Jason Lawrence

Dialogue Editor for Film & TV, MPSE

I am an Emmy nominated and MPSE winning dialogue editor with years of experience editing everything from shorts to feature films.

My experience in dramatic, episodic television has given me the ability to deliver a high quality edit quickly and efficiently. 

My most recent experience is in episodic, dramatic television, most recently for Hell on Wheels season 5, Fargo season 1 (Emmy nomination 2014) and Discovery Channel’s Klondike (Emmy nomination 2014 & MPSE winner 2015)
A dialogue editor, in the most basic sense, strives to remove the filmmaking from the dialogue tracks. The process of making a film can be messy! Directors talking, planes flying overhead, cameras, dollies and even the actors all make unwanted noise and need to be removed in order to preserve the illusion that you’re in another world.

When I do my job well, in concert with the mixers, the edit disappears and you’re subconscious isn’t triggered by anything that takes you out of the film.
Me at the 2014 Creative Arts Emmys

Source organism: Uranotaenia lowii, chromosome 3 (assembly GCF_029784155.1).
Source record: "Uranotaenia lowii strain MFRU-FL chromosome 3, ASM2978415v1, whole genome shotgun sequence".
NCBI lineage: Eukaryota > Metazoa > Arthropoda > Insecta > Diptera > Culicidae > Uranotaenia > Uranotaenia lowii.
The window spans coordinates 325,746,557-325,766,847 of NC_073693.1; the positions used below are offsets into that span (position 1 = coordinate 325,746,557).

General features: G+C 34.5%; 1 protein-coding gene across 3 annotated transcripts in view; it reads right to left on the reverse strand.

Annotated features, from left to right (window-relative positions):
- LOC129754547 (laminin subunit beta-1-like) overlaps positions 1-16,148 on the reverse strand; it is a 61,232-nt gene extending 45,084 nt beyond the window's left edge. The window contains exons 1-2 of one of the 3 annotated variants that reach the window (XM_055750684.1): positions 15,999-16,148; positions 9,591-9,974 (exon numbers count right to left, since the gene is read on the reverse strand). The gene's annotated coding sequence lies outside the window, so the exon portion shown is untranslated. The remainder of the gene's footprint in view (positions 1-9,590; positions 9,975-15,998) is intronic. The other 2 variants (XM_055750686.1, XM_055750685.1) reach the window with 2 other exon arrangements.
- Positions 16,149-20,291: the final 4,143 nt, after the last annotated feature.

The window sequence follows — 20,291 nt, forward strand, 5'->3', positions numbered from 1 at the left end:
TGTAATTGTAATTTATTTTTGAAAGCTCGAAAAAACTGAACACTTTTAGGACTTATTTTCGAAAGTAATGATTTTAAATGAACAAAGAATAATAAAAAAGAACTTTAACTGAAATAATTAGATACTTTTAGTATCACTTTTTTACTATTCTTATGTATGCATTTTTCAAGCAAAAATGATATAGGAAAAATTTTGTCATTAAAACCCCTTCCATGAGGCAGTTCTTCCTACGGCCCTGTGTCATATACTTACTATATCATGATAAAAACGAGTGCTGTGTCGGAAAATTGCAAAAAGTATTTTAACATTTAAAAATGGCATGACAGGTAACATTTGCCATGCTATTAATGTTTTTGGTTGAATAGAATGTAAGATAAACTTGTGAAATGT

For those of you that already know what I do and would like to get in touch, click here.

For those of you that don’t really know what dialogue editor does, and would like some more information, click over to here.

What I Bring to the Table

  • Dialogue editing is kind of a funny thing in how independent it is of the other parts of the post production sound process.
  • We don’t really need to collaborate on a daily basis with other members of the sound team. Dialogue, in a way is simple in that it needs to be expertly edited, cleaned and blended in a way that is satisfactory to the post production supervisor and mixers. 
  • The only time I directly collaborate with the post sound team is during the spotting session, which usually takes place over the phone, or video patch, like Skype.
  • Dialogue editing can really be done anywhere and all I need is a healthy internet connection and access to the occasional FedEx delivery.
  • As an example, last year I cut the dialogue on Discovery Channel’s first scripted television, a mini-series called Klondike, a 6 hour epic that was being edited and mixed on the other side of the world, in London, England. We collaborated as needed by phone and email and got down to work. I did my edit, sent it to England for final mixing, and didn’t actually meet the other members of the sound team until the Primetime Emmy Awards in LA. With a fast internet connection, I can collaborate with anybody in the world to produce amazing work.